Digital attackers used more than a dozen web servers to host 10 malware families and distributed those threats using phishing emails.
In its review of threat data between May 2018 and March 2019, Bromium observed a collection of U.S. web servers hosting five families of banking malware (Dridex, Gootkit, IcedID, Nymaim and Trickbot), two strains of ransomware (GandCrab and Hermes) and three groups of information stealers (Fareit, Neutrino and AZORult).
Threat actors subsequently used those web servers to launch phishing attacks that relied on social engineering techniques to deliver malicious Microsoft Word documents. Hidden in those documents were malicious Visual Basic for Applications (VBA) macros that, when enabled, loaded one of the malicious payloads. In some cases, one malware family acted as a dropper of another threat.
Bromium researchers detected one of the servers hosting Dridex in March 2019. This realization resonated with the security firm, which knows that those behind Dridex have been using the Necurs botnet for distribution since 2016. Given their additional observation of several similarities between the campaigns pushing out Dridex and the operations distributing some of the other threats they discovered, the researchers hypothesized that the Necurs cybergang could be using these web servers as part of their malware distribution network.
A Busy Year for Necurs Amid Revelations Into Dridex
Bromium’s hypothesis surrounding Necurs comes after the operators of the botnet made some important changes to their creation. In June 2018, for instance, Trend Micro observed the addition of new capabilities that, among other things, enabled Necurs to secretly deliver the XMRig cryptominer and push out modules designed to extract emails. Just a few months later, Cofense discovered Necurs using PUB files to distribute the FlawedAmmyy remote access Trojan.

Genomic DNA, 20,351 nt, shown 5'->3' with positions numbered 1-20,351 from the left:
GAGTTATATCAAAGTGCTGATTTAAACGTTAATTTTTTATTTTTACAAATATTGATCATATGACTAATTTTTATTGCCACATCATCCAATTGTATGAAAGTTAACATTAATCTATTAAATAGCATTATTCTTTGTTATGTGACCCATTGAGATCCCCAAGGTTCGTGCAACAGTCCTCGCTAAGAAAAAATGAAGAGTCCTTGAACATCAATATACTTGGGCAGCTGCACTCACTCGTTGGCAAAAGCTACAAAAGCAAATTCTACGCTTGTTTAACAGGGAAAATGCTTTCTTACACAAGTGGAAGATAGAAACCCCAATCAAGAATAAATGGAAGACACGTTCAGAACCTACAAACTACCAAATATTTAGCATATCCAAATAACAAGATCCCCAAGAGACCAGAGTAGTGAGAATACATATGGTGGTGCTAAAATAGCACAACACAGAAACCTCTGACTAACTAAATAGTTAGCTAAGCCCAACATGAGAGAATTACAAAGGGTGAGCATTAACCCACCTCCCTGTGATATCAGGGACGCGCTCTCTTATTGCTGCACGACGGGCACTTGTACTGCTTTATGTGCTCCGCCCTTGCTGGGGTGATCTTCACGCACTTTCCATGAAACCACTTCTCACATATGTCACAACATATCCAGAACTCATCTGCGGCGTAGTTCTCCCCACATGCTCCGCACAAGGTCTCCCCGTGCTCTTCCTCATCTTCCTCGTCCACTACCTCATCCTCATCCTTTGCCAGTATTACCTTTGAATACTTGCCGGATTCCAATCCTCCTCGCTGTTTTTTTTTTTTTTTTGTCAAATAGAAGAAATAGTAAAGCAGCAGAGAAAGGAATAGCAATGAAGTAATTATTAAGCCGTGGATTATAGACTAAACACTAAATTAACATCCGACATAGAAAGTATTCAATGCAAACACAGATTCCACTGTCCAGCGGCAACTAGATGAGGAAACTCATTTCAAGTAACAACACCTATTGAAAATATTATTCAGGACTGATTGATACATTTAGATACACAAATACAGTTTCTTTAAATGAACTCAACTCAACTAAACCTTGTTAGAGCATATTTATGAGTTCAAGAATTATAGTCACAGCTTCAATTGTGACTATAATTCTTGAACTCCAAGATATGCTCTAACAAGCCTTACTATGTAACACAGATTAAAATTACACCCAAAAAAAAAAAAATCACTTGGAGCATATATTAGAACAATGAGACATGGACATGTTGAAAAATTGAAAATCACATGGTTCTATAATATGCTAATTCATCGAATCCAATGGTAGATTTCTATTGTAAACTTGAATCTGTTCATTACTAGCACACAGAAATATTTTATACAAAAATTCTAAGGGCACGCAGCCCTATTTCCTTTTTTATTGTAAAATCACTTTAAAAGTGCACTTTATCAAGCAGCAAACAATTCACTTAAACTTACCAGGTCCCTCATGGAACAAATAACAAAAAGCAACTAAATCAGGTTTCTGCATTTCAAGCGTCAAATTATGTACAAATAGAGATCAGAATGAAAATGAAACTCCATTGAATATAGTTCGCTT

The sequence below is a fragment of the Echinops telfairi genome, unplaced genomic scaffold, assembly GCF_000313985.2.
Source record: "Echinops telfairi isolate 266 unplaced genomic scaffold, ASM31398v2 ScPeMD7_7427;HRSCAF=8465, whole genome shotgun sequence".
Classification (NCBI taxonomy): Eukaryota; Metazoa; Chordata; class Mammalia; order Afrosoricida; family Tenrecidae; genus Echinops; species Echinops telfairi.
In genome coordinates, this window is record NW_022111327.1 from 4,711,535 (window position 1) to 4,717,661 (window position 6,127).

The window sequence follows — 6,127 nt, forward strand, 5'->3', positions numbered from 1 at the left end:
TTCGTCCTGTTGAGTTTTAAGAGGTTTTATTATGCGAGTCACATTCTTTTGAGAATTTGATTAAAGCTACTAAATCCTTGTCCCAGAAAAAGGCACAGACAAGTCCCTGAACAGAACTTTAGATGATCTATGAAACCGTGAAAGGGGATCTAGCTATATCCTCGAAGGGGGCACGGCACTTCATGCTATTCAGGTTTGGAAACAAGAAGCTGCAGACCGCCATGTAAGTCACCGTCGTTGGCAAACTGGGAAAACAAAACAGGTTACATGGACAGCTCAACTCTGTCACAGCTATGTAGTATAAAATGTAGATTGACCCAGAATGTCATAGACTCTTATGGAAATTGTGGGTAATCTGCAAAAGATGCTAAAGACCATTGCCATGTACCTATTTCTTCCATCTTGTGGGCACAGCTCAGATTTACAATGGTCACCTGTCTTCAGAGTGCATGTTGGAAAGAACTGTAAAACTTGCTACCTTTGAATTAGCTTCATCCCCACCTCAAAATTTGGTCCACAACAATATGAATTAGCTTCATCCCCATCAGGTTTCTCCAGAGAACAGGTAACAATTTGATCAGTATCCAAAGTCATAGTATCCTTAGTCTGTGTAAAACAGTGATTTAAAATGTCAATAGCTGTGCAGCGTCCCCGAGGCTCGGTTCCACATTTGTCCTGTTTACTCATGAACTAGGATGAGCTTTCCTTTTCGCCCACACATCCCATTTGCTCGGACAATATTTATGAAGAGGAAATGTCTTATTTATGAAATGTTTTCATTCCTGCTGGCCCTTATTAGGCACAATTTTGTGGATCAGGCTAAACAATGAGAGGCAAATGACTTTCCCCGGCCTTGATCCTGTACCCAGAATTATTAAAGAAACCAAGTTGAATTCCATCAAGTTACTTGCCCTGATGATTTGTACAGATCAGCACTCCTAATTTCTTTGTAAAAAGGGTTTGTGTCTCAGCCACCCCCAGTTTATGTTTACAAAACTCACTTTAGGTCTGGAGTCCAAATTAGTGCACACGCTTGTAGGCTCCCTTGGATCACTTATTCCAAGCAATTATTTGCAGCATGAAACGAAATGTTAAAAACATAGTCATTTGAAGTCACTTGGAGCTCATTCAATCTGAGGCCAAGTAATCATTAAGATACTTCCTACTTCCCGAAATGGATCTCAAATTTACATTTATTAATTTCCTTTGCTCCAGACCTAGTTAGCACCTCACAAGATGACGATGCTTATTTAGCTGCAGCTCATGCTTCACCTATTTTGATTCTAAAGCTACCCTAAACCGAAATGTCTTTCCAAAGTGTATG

In the meantime, researchers have learned more about the attackers behind Dridex. Researchers at ESET learned in January 2018 how these very same individuals had created a ransomware strain known as FriedEx. Almost a year later, Trend Micro found that a similar loader linked together Dridex, Emotet, Ursnif and BitPaymer.
How to Defend Against Email-Borne Malware
Security professionals can help defend their organizations against email-borne malware by conducting regular test phishing engagements with the entire workforce, reviewing those simulations’ results and conducting follow-up education as needed. Companies should also leverage tools such as VBA editor to extract and analyze the macro code included in potentially malicious Microsoft Office documents.
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